None of us had expected the city that greeted us. My own vision of Santiago had been of an industrial city, unkempt, tired and worn at the edges with obvious poverty, pollution and crime. That was not what greeted us.
We found a beautiful urban area of wide boulevards, modern architecture and tree-lined avenues – grand mature trees providing beauty and shade. In the Providencia district where we stayed, every few blocks we encountered a park bench, always out of the sun, streets lined with beautiful gated homes, and broad sidewalks in good repair … Continue reading “Santiago, by design”
The Øresund Link connecting Sweden and Denmark is 8 kilometres (5 miles) of bridge, 4 kilometres of artificially made island, called Pepparholm, and 3.5 kilometres of tunnel. This photo shows the approach to the island.
Reducing travel between Sweden and Denmark to a mere 20 minutes, the link opened in 2000, three months ahead of schedule despite such unexpected hazards as the discovery Continue reading “Two Countries Reconnect”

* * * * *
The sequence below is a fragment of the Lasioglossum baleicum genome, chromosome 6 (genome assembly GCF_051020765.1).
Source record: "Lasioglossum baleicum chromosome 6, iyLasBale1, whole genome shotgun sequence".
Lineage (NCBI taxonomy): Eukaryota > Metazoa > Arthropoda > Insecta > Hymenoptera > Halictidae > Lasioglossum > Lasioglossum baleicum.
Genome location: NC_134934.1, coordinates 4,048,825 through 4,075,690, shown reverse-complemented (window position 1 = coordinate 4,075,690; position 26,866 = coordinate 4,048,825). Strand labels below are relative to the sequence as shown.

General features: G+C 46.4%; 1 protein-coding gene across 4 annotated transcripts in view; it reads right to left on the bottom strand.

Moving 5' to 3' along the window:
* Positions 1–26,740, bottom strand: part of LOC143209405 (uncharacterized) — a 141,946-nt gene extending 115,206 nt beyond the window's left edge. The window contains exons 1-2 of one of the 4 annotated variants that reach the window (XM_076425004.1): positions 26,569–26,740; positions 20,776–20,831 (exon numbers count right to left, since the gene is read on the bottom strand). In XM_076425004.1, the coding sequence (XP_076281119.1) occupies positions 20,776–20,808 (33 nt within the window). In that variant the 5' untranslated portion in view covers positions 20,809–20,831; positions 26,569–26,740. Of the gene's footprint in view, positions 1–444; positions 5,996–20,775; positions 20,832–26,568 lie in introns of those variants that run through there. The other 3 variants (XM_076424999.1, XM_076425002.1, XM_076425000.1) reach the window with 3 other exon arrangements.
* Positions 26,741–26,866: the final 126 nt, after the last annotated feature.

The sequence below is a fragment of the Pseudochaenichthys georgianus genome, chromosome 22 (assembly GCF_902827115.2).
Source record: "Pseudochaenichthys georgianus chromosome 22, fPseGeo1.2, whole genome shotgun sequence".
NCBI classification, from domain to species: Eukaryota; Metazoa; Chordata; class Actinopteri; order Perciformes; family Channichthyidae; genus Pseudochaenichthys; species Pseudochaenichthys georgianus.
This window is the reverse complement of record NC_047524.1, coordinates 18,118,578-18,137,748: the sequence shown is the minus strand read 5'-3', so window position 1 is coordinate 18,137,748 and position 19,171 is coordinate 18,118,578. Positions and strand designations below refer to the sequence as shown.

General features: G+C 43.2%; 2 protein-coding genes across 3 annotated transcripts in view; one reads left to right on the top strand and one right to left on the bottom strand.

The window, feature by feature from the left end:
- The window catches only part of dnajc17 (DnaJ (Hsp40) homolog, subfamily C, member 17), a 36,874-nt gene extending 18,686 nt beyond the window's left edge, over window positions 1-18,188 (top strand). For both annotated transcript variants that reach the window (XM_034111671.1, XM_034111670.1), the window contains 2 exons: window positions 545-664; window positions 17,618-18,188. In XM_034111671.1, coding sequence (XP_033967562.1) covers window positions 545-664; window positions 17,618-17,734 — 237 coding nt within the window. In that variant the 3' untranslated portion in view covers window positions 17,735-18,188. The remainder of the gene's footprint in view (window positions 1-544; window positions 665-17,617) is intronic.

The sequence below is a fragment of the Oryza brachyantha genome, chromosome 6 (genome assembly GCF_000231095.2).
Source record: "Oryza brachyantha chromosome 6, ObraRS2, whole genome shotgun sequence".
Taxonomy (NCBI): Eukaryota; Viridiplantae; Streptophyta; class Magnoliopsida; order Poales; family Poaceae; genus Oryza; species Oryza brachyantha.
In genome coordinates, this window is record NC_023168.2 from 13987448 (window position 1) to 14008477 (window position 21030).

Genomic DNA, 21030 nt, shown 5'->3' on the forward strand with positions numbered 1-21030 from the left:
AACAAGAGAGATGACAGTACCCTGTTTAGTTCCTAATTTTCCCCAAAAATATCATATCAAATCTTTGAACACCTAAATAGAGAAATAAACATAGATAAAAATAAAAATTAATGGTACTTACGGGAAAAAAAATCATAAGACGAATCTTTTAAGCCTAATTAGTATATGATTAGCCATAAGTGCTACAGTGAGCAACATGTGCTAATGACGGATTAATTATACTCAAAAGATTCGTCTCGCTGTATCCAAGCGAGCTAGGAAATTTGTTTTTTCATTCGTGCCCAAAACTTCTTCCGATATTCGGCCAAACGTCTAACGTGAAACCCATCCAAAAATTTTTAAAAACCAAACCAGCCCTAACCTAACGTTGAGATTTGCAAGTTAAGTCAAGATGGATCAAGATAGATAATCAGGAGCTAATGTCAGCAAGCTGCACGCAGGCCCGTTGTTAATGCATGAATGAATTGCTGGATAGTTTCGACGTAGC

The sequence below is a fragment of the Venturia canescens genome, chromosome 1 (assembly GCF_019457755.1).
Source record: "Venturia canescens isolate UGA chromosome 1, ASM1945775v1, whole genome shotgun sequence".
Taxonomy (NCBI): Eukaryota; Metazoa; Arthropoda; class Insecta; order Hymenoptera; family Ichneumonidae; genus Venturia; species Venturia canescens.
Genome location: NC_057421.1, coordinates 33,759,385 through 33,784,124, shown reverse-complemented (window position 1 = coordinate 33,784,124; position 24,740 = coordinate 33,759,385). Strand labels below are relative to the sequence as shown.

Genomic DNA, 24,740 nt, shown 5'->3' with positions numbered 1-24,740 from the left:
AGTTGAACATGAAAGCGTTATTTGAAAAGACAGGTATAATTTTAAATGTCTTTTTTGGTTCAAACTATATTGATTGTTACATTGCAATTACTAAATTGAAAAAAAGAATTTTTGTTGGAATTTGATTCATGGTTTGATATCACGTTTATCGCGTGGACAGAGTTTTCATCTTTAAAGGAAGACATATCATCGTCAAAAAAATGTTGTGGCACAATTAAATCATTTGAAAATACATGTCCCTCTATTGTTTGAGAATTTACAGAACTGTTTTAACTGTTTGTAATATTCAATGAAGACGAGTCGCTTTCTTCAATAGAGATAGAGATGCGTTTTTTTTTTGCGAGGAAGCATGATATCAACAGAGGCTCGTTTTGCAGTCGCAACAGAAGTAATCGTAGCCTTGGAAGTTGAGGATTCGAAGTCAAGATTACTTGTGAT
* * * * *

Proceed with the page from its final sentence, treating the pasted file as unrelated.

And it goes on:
It sure doesn’t look like there’s clearance … Passing under the Øresund Bridge between Sweden and Denmark. This isn’t the greatest photo but I think it is in line with Jake’s intent this week on perspective – “Perspective photography distortion is determined by the relative distances at which the image is captured and viewed …hence the apparent relative distances differing from what is expected.” Jake’s … Continue reading Clearance Sail
I have a great affinity for water – I could sit by it, gaze into its depths, breathe in its scent be it marshland or the salty tang of the sea, dabble my toes in it, swim in it, float on it, and listen to its gurgle and cadence, whiling away very pleasant hours.
Newgale Beach on St-Bride’s Bay, Pembrokeshire in Wales …
Whitesands Bay, also Pembrokeshire …